Digitech RP500 Integrated Effect Switching System Review
September 8, 2008
If you tend to think of inexpensive, floormounted multi-effects units as starter kits, the RP500 from DigiTech might just change your mind. Even if you’ve been lured one too
If you tend to think of inexpensive, floormounted multi-effects units as starter kits, the RP500 from DigiTech might just change your mind. Even if you’ve been lured one too many times by the Scheherazade promise of 1001 user presets only to end up disillusioned by ersatz effects and complex user controls that border on the insane, you should still take a look at this.
It’s not just the sheer number of available amp, cabinet and effects models that make the RP500 worth a look, but that’s a good place to start. Two dozen classic amp models (Marshall, Fender, Mesa-Boogie, Matchless, Soldano, etc.) and another two dozen of DigiTech’s own designs run the tonal gamut, including a few fresh ones like “Mosh” and “Stoner Rock”; there’s even a few new inventions, such as a blackface front-end matched to a tweed power section. Never known as a frugal company, DigiTech adds to that another dozen cabinet options; easily five dozen separate effects models, including 18 species of distortion/overdrive (a few new ones here, too); three kinds of wah; and a handful each of delays, reverbs, trems and choruses – including the “glistening chorus,” which only affects frequencies above 200Hz so it doesn’t muddy up your low-end. An assignable expression pedal rounds things out, allowing you to control just about any other effect parameter you care to name.
The RP500 introduces the concept of “Pedalboard” control to the RP line, and gives this unit an upscale feel. In Pedalboard mode, every one of the 200 presets becomes a unique pedalboard, featuring a selection of effects that can be switched on/off and allowing you to load a selection of effects quickly and easily. Of course, if you’re old school, you can use the unit in Preset mode, which, as expected, assigns a different preset to each switch, allowing for a greater variety of nutty sounds existing side-by-side. Giving users complete control is the aim here, with the RP500 allowing for a variety of output modes; the device can simulate amps and cabs, or you can use only the effects if you rely on your amp for tone. You can even go sans amp – the left/right XLR outputs carry all of the amp/cab modeling info, so you can plug straight into a mixer or DAW. USB audio streaming and included Cubase LE4 software make recording with it a breeze, too.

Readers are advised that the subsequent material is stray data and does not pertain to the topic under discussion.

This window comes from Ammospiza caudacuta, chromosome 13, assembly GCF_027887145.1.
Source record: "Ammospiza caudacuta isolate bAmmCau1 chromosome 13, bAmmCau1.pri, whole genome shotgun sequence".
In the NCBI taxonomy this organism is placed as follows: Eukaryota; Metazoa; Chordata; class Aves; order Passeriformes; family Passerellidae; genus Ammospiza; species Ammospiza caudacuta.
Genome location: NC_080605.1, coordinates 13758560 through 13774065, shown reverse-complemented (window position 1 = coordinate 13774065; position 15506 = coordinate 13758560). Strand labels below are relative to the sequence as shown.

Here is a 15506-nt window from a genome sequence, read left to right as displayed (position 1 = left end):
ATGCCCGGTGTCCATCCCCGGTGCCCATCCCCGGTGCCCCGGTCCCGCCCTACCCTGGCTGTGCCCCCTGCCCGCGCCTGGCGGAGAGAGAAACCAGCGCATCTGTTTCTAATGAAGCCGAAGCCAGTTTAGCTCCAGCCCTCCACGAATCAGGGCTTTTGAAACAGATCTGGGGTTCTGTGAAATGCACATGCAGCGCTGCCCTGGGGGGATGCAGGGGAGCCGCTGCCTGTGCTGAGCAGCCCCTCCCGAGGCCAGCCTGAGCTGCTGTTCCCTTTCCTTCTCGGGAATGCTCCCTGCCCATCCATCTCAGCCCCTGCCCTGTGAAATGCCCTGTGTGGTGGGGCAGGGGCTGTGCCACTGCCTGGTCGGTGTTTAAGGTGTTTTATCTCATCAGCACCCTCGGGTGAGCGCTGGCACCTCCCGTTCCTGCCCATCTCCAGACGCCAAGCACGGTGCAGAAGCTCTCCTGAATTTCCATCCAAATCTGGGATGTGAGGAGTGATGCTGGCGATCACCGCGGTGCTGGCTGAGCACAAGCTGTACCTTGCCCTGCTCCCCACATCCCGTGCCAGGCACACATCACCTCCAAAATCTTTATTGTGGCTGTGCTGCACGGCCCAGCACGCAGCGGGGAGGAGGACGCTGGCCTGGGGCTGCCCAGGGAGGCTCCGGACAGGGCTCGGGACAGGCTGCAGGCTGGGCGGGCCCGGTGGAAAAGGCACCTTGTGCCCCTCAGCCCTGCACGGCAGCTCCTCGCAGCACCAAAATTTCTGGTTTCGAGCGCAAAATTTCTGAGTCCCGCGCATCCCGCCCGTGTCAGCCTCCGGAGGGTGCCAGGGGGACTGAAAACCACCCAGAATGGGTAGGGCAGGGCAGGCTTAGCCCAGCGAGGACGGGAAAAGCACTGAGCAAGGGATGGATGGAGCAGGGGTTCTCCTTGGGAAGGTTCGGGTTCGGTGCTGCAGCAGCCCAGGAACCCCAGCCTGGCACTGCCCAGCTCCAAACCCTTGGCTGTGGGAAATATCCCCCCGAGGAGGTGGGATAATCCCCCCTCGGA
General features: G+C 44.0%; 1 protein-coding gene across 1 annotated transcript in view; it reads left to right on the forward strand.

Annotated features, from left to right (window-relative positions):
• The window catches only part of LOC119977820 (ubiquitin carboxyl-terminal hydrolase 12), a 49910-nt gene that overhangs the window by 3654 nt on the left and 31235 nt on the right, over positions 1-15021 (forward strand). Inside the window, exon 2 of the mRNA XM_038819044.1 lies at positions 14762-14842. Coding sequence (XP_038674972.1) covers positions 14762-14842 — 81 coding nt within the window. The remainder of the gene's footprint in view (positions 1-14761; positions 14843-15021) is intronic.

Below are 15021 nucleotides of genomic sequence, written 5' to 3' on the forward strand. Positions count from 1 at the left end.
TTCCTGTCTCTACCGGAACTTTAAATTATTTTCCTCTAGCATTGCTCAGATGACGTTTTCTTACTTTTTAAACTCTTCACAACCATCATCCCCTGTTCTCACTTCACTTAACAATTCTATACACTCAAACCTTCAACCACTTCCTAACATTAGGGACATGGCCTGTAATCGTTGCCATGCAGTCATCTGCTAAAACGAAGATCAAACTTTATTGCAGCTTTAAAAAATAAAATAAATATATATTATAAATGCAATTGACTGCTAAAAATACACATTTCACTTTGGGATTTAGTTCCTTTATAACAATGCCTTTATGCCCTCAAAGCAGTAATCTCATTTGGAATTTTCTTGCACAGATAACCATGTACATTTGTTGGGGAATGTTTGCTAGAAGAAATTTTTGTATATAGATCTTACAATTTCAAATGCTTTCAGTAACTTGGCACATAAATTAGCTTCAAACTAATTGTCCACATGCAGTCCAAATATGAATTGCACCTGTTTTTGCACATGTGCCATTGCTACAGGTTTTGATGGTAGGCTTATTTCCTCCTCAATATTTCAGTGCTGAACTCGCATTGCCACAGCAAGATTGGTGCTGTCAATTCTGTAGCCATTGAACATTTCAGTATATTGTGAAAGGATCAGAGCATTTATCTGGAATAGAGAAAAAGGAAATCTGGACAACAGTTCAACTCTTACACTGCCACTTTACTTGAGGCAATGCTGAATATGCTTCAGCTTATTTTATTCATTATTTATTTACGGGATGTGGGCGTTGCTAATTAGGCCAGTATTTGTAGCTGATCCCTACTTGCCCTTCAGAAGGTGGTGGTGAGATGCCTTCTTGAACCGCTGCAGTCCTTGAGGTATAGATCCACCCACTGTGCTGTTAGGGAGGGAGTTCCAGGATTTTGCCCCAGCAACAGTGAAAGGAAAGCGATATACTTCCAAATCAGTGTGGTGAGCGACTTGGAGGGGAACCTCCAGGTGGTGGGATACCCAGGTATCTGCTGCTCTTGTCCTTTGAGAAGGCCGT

Two caveats: First, don’t start selling off your top-end gear just yet, especially if you’re a tone zealot. As good as the RP500 is, the digital amp and effects modeling still seem to come up short in a few key areas, such as mimicking the sonic characteristics of power tube breakup. The folks at DigiTech definitely deserve kudos for the ingenuity of some of their “imaginary” designs, but in many cases the reality isn’t quite there yet.
Second, don’t plan on taking the RP500 out of the box an hour before your next gig and using it effectively. With a practically endless array of options, models and effects – as well as parameters to tweak and potential configurations to test – it’s going to take you some time to discover all of its capabilities and to set it up just the way you want it. The good news is that it’s well designed and logical, thus not exceptionally tricky to figure out, as so many multi-effects pedals have proven to be.
The Final Mojo
DigiTech has given guitarists stuck between a few pedals and a pro-level switching system something to drool over. There are lots of good sounds to be had here, and the Pedalboard/Preset control system gives you a new level of control that just might soothe the pain of your past multi-effect experiences. In short, it’s a lot of sound for the buck.
|The Digitech RP500 In Action...|
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you want first-class flexibility and user control in a multi-effects unit
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MSRP $429.95 - DigiTech - digitech.com.com
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